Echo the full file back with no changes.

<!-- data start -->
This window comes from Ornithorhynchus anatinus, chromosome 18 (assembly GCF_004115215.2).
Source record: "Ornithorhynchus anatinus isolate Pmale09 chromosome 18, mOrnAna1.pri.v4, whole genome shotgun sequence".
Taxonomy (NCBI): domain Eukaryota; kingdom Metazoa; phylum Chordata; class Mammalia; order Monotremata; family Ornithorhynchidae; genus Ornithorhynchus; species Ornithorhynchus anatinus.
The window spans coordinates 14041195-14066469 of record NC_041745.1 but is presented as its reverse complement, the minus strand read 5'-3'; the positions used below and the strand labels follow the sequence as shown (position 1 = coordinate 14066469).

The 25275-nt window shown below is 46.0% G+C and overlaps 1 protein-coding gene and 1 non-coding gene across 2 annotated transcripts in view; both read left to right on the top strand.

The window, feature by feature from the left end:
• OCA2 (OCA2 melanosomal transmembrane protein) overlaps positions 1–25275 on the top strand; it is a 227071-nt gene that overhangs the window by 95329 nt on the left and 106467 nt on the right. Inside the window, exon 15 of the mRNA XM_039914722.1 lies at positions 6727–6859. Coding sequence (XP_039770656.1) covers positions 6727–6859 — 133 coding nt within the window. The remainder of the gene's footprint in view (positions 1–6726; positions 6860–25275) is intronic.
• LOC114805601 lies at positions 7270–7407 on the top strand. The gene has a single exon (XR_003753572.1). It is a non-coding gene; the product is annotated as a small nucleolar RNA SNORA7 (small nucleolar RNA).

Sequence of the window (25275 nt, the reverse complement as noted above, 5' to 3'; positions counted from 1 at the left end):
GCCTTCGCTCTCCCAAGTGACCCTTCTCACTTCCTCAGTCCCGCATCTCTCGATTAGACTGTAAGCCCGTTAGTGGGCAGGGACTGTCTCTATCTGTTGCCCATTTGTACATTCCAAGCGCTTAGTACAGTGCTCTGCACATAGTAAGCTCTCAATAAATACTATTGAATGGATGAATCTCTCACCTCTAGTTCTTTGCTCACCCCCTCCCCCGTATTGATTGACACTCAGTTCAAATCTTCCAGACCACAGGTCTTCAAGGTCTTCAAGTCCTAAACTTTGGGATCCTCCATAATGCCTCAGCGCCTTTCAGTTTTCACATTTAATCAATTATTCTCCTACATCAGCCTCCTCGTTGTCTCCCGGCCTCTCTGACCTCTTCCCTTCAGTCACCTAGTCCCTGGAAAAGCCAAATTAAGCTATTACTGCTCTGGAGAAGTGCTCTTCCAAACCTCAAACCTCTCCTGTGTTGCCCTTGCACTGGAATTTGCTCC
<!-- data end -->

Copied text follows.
This window comes from Ornithorhynchus anatinus, chromosome 18 (assembly GCF_004115215.2).
Source record: "Ornithorhynchus anatinus isolate Pmale09 chromosome 18, mOrnAna1.pri.v4, whole genome shotgun sequence".
Taxonomy (NCBI): domain Eukaryota; kingdom Metazoa; phylum Chordata; class Mammalia; order Monotremata; family Ornithorhynchidae; genus Ornithorhynchus; species Ornithorhynchus anatinus.
The window spans coordinates 14041195-14066469 of record NC_041745.1 but is presented as its reverse complement, the minus strand read 5'-3'; the positions used below and the strand labels follow the sequence as shown (position 1 = coordinate 14066469).

The 25275-nt window shown below is 46.0% G+C and overlaps 1 protein-coding gene and 1 non-coding gene across 2 annotated transcripts in view; both read left to right on the top strand.

The window, feature by feature from the left end:
• OCA2 (OCA2 melanosomal transmembrane protein) overlaps positions 1–25275 on the top strand; it is a 227071-nt gene that overhangs the window by 95329 nt on the left and 106467 nt on the right. Inside the window, exon 15 of the mRNA XM_039914722.1 lies at positions 6727–6859. Coding sequence (XP_039770656.1) covers positions 6727–6859 — 133 coding nt within the window. The remainder of the gene's footprint in view (positions 1–6726; positions 6860–25275) is intronic.
• LOC114805601 lies at positions 7270–7407 on the top strand. The gene has a single exon (XR_003753572.1). It is a non-coding gene; the product is annotated as a small nucleolar RNA SNORA7 (small nucleolar RNA).

Sequence of the window (25275 nt, the reverse complement as noted above, 5' to 3'; positions counted from 1 at the left end):
GCCTTCGCTCTCCCAAGTGACCCTTCTCACTTCCTCAGTCCCGCATCTCTCGATTAGACTGTAAGCCCGTTAGTGGGCAGGGACTGTCTCTATCTGTTGCCCATTTGTACATTCCAAGCGCTTAGTACAGTGCTCTGCACATAGTAAGCTCTCAATAAATACTATTGAATGGATGAATCTCTCACCTCTAGTTCTTTGCTCACCCCCTCCCCCGTATTGATTGACACTCAGTTCAAATCTTCCAGACCACAGGTCTTCAAGGTCTTCAAGTCCTAAACTTTGGGATCCTCCATAATGCCTCAGCGCCTTTCAGTTTTCACATTTAATCAATTATTCTCCTACATCAGCCTCCTCGTTGTCTCCCGGCCTCTCTGACCTCTTCCCTTCAGTCACCTAGTCCCTGGAAAAGCCAAATTAAGCTATTACTGCTCTGGAGAAGTGCTCTTCCAAACCTCAAACCTCTCCTGTGTTGCCCTTGCACTGGAATTTGCTCC